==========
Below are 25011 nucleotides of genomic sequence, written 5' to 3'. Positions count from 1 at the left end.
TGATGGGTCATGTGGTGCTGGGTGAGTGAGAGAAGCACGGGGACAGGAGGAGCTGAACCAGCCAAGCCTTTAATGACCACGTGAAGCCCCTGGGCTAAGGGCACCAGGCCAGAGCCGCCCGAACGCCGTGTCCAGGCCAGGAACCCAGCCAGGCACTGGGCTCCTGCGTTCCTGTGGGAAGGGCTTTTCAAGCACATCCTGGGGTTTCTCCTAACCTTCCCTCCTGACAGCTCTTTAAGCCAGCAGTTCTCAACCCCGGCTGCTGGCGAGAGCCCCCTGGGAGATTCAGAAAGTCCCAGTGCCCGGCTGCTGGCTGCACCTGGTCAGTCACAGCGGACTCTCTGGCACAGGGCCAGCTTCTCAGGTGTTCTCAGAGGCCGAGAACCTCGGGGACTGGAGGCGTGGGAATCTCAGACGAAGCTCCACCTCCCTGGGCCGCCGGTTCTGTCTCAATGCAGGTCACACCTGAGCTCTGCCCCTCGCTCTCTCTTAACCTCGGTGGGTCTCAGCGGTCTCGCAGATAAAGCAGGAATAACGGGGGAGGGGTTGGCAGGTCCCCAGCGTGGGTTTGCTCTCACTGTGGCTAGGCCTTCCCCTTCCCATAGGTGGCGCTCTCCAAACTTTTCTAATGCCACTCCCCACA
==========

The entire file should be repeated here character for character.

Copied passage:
Below are 25011 nucleotides of genomic sequence, written 5' to 3'. Positions count from 1 at the left end.
TGATGGGTCATGTGGTGCTGGGTGAGTGAGAGAAGCACGGGGACAGGAGGAGCTGAACCAGCCAAGCCTTTAATGACCACGTGAAGCCCCTGGGCTAAGGGCACCAGGCCAGAGCCGCCCGAACGCCGTGTCCAGGCCAGGAACCCAGCCAGGCACTGGGCTCCTGCGTTCCTGTGGGAAGGGCTTTTCAAGCACATCCTGGGGTTTCTCCTAACCTTCCCTCCTGACAGCTCTTTAAGCCAGCAGTTCTCAACCCCGGCTGCTGGCGAGAGCCCCCTGGGAGATTCAGAAAGTCCCAGTGCCCGGCTGCTGGCTGCACCTGGTCAGTCACAGCGGACTCTCTGGCACAGGGCCAGCTTCTCAGGTGTTCTCAGAGGCCGAGAACCTCGGGGACTGGAGGCGTGGGAATCTCAGACGAAGCTCCACCTCCCTGGGCCGCCGGTTCTGTCTCAATGCAGGTCACACCTGAGCTCTGCCCCTCGCTCTCTCTTAACCTCGGTGGGTCTCAGCGGTCTCGCAGATAAAGCAGGAATAACGGGGGAGGGGTTGGCAGGTCCCCAGCGTGGGTTTGCTCTCACTGTGGCTAGGCCTTCCCCTTCCCATAGGTGGCGCTCTCCAAACTTTTCTAATGCCACTCCCCACA